The same argument probably could have been put forward in 1986, with the conclusion of Crisis on Infinite Earths, which restarted characters like Superman and Wonder Woman, wiped others out of existence and left still others relatively untouched (but caused many, many problems down the road; see Wonder Girl, Justice League and Justice Society history and the All-Star Squadron, for starters). Similarly, 1994′s Zero Hour scrapped Legion of Super-Heroes continuity, monkeyed with the various Hawkman characters, and changed aspects of Batman’s and Catwoman’s origins while leaving the most powerful and pertinent moments in these characters’ lives.
Last night Jock offered a sneak peek at “some Joker business” from August’s Detective Comics #881, the conclusion of his well-regarded run on the series with writer Scott Snyder, and the final issue before DC Comics’ big line-wide relaunch. It’s “the issue everyone will be talking about,” the publisher promises. That may be hyperbole, of course. But it also may be because Jock’s snapshot of a crowbar-wielding Joker harks back to a 22-year-old scene from Batman #427 that didn’t turn out so well for the character on the receiving end. Oh, sure, Jason Todd got better; it just took him 15 years.
Check out the original sequence after the break. Detective Comics #881 hits shelves on Aug. 10.
Although it seems like DC’s big relaunch announcement came out an eternity ago, it actually took the publisher less than two weeks to roll out the 52 titles and their creative teams for the big relaunch/reboot/overhaul coming in September. Now that the cats are out of their respective bags, I thought I’d see where various creators and characters will land after the reboot.
So I went back through DC’s August solicitations to see who was writing or drawing what, and tried to map everyone to their post-relaunch project — if they had one. However, looking at DC’s August solicitations, there seem to be several fill-in issues, so where appropriate I tried to map the most recent ongoing creative teams to their new projects (for instance, I consider Gail Simone and Jesus Saiz the regular creative team for Birds of Prey, even if they aren’t doing the last two issues before September hits). Keep in mind that I just went through the ongoing series and skipped over all the miniseries … of which there are a lot, what with Flashpoint winding up in August.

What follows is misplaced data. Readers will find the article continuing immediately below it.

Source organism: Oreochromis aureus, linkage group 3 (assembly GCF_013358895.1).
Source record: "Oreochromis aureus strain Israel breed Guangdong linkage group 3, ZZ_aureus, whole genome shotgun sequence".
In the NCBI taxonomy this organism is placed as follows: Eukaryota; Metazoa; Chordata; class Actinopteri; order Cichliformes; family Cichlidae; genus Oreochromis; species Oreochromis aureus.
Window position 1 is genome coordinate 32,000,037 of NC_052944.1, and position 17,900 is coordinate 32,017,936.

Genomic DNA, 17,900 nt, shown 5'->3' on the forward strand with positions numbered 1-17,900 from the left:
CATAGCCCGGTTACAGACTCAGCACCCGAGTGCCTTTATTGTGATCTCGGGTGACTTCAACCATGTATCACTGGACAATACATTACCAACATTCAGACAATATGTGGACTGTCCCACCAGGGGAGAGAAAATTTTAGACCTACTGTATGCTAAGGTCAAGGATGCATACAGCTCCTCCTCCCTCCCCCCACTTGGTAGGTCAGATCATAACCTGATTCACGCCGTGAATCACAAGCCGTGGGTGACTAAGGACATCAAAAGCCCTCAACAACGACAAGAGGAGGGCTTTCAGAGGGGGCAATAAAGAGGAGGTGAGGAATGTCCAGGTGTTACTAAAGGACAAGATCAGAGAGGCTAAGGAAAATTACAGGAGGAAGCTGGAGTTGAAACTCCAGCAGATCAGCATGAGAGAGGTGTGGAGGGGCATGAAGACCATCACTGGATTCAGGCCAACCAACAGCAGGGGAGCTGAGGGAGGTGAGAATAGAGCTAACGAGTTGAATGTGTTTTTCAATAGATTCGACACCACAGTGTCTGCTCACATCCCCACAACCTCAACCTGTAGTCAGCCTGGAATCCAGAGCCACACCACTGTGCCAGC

It’s also worth noting that although several creators didn’t appear in the “big 52″ announcements, that doesn’t mean their tenure with DC is necessarily over — some, like Frazer Irving, have said they have future projects that haven’t been announced. So I tried to note where creators have talked publicly about their post-relaunch plans with DC (or lack thereof, as the case may be). The same could probably be said for some of DC’s characters as well. Or, as Gail Simone said on Twitter: “Again, September is NOT THE END. There’s still plans for characters that we haven’t seen yet.”
So let’s get to it ….
DC spent the day rolling out announcements about the Batman books in anticipation of its line-wide September relaunch…with one conspicuous absence until the very end.
So, Bruce Wayne is reclaiming sole possession of the mantle of the Bat, while Batman and Detective Comics are swapping creators: Batman writer/artist Tony Daniel will be taking over Detective Comics, while ‘Tec writer Scott Snyder is taking over Batman with artist Greg Capullo of Spawn fame. Both books will star Bruce Wayne rather than his protege and stand-in Dick Grayson beneath the cape and cowl.
The big news of the week is that DC is planning a massive relaunch of its characters. Is something similar in the works at Archie Comics?